Unfortunately that cast returned the favor and added an encore or two.  The Blazers shot 38% in this game compared to 48% for Oklahoma City.  Portland shot 7-23 from distance, 30%.  The Thunder hit 7 triples also but only took 14 shots for a 50% rate beyond the arc.  The Blazers had a slight offensive rebounding advantage but couldn't make it tell, only attempting 2 more shots than OKC did.  Oklahoma City forced the Blazers into as many ugly turnovers as the Blazers forced in return.  Plus the Thunder held a 13-5 advantage on the break.

If you don't get up more shots than your opponent, shoot a much lower percentage from the field than they do, end up even in turnovers and mostly even in offensive rebounds, lose the battle for points in the paint and transition, and can't gain an edge in three-pointers how do you even keep the game close?  Blazer fans know.  Oklahoma City 11-12 at the free throw line, Portland 24-27. 15 more attempts and +13 points from the charity stripe kept the Blazers close in this one.  And don't think the Thunder didn't notice it with Durant, Serge Ibaka, and Coach Scotty Brooks all drawing technicals.  It still wasn't enough.  We saw again tonight that when paired with another advantage free throws serve the Blazers well but when that's all the Blazers have, it ain't enough.

That free throws and a couple stellar performances for the non-All-Stars were the only hat-hanging material for the Blazers shows you what kind of night it was.  That Oklahoma City still only won by 3 shows you what kind of game it was.  Tough shots, tough luck, tough news...tough loss.

Individual Notes

We've already covered LaMarcus Aldridge's scoring and his difficulty elevating and moving in this game.  We need to add 12 rebounds to the story.  Even on a hard night he's still providing boards this year.

Damian Lillard didn't fare all that much better, shooting 5-15, 1-7 from distance, for 16 points.  He had 7 assists against a single turnover...a great night in that vein.

Wesley Matthews drew 8 foul shots and hit 7.  That saved a semi-disastrous outing for him.  He shot 2-10 from the field, 0-4 beyond the arc.  A couple of those misses from range were soul-sucking as the Blazers were trying to create separation in the fourth period and got him pretty good looks.  Matthews also had 4 turnovers and once again looked like he was trying to create offense out of whole cloth instead of letting it come to him.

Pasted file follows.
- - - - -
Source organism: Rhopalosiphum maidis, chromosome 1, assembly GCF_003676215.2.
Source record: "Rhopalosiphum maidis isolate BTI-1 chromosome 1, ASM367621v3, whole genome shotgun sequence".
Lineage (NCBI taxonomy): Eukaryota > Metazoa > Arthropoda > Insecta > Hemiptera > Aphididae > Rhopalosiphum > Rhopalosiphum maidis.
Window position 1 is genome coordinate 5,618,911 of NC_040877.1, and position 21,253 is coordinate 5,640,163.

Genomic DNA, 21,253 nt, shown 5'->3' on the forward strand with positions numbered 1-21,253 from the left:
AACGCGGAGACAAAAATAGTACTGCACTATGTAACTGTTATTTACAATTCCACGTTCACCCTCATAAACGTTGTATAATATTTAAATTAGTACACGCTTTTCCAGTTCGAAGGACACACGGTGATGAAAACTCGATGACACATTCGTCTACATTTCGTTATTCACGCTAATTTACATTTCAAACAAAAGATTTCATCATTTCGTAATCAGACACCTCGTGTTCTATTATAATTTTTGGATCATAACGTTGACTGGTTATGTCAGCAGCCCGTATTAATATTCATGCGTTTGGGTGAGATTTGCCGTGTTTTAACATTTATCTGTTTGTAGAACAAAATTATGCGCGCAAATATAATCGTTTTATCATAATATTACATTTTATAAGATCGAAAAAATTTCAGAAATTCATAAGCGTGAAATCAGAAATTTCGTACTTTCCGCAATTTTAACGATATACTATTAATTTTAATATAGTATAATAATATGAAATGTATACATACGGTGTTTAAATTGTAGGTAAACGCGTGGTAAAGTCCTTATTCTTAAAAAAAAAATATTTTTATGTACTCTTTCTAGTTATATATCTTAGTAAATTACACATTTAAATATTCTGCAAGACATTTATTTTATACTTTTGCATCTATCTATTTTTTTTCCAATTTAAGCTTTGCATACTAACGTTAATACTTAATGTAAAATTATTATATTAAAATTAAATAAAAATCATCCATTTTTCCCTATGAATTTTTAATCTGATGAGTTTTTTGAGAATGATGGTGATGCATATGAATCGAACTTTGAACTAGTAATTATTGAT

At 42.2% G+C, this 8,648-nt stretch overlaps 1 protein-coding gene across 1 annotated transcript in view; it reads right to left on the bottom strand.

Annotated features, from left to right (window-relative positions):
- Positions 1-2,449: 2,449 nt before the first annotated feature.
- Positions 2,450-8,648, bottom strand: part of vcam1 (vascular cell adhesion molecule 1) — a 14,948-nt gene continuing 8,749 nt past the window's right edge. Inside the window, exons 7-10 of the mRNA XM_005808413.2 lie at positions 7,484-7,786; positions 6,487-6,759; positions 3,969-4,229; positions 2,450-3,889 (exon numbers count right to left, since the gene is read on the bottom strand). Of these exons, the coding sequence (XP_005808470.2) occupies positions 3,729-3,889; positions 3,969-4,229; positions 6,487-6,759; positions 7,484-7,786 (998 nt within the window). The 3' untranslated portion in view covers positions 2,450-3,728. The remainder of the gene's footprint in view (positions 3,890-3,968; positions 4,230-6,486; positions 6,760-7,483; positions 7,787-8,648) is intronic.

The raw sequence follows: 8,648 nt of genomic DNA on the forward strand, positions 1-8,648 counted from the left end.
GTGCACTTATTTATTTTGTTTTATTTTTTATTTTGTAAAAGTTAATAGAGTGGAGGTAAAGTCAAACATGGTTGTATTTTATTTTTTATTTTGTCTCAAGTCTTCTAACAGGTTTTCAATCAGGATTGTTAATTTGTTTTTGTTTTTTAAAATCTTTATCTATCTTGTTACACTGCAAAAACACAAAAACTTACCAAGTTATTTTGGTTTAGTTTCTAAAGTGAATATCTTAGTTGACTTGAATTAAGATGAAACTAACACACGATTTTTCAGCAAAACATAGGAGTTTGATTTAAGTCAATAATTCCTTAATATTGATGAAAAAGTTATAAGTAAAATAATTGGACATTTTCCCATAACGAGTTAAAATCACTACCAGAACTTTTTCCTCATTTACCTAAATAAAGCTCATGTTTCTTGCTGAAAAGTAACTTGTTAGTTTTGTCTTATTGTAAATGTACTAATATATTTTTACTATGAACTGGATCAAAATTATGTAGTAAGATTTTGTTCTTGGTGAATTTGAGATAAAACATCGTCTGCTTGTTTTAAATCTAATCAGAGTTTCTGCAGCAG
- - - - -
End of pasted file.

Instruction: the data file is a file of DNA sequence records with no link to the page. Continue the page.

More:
Nicolas Batum turned in a stellar performance.  He shot 5-8 from the field, 3-5 on triples, 5-5 from the line, scored 18, added 4 assists and only 1 turnover, and ran all over the floor trying to create pressure while still drawing duty on Durant during critical moments.  Even with the slightly lower shot-attempt total this was a throwback to the Batum we saw at the beginning of the season.  The broadcasters saw fit to mention for the 4000th time this month that Nic is playing with a broken finger on his left hand.  Yes, he is.  Let's all say it together.  "Nicolas Batum is doing this with a broken finger on his left hand!"  That is exactly the point.  We saw a completely different Nicolas Batum out there tonight than we've seen over most of the last month and a half.  He can do this.  Nicolas Batum can make appropriate and aggressive decisions about when to shoot with a broken finger on his left hand.  Nicolas Batum can pour energy into defense with a broken finger on his left hand.  Nicolas Batum can pressure opposing dribblers in the backcourt, make rotations, pass the ball, drive and dunk, and lead his team for stretches of the game with a broken finger on his left hand.  So now, can we all just stop talking about the broken finger on Nicolas Batum's left hand?  And more to the point, next time Batum doesn't do these things, which lately has been in roughly 4 of any given 6 games, can we stop crediting it to the broken finger on his left hand?  Shoot the ball quickly and decisively when you're open, make good passes, and lead the defense and everybody will sing your praises every night.  Fail to do those things and it doesn't matter what you break.  This is the NBA.  Results matter.